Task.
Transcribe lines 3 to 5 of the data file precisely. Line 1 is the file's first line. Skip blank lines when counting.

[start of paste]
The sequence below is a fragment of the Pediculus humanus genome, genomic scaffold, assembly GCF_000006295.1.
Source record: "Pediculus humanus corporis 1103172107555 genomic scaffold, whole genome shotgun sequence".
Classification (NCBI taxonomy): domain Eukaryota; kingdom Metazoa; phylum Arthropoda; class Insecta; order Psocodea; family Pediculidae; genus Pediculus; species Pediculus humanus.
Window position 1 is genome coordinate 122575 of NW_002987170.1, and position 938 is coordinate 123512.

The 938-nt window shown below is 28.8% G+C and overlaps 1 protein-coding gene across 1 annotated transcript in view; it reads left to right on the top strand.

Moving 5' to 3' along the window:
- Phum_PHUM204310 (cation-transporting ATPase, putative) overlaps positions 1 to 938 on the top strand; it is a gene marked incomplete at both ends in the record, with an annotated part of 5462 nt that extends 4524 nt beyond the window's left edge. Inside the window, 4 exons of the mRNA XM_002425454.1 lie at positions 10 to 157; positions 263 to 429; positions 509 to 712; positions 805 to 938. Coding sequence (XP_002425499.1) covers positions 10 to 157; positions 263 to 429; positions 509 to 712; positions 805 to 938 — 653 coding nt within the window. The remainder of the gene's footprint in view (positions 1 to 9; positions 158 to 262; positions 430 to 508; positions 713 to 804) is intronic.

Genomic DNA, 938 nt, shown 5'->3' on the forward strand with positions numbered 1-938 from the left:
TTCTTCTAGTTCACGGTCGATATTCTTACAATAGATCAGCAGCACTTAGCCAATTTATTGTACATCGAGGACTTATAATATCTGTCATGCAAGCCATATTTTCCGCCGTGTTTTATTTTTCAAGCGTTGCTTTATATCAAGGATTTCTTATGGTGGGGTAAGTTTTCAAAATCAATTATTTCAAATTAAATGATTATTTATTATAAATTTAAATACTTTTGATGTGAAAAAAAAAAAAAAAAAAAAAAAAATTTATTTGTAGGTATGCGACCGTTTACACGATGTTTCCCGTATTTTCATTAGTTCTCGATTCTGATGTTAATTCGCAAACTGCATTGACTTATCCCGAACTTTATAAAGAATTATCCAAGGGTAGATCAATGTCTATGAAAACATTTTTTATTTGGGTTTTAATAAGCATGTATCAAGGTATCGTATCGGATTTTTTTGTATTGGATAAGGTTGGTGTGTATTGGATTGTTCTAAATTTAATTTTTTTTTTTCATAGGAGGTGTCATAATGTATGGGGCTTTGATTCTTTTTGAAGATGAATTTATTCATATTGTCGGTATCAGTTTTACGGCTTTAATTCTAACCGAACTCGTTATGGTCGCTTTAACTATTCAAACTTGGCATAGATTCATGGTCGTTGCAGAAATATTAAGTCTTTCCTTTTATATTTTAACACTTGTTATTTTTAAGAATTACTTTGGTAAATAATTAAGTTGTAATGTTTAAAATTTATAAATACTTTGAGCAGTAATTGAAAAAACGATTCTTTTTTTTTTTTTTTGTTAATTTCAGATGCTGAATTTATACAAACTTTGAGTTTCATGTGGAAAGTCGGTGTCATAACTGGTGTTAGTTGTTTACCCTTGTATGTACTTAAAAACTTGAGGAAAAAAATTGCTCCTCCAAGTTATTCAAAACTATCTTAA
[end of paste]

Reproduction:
Classification (NCBI taxonomy): domain Eukaryota; kingdom Metazoa; phylum Arthropoda; class Insecta; order Psocodea; family Pediculidae; genus Pediculus; species Pediculus humanus.
Window position 1 is genome coordinate 122575 of NW_002987170.1, and position 938 is coordinate 123512.

The 938-nt window shown below is 28.8% G+C and overlaps 1 protein-coding gene across 1 annotated transcript in view; it reads left to right on the top strand.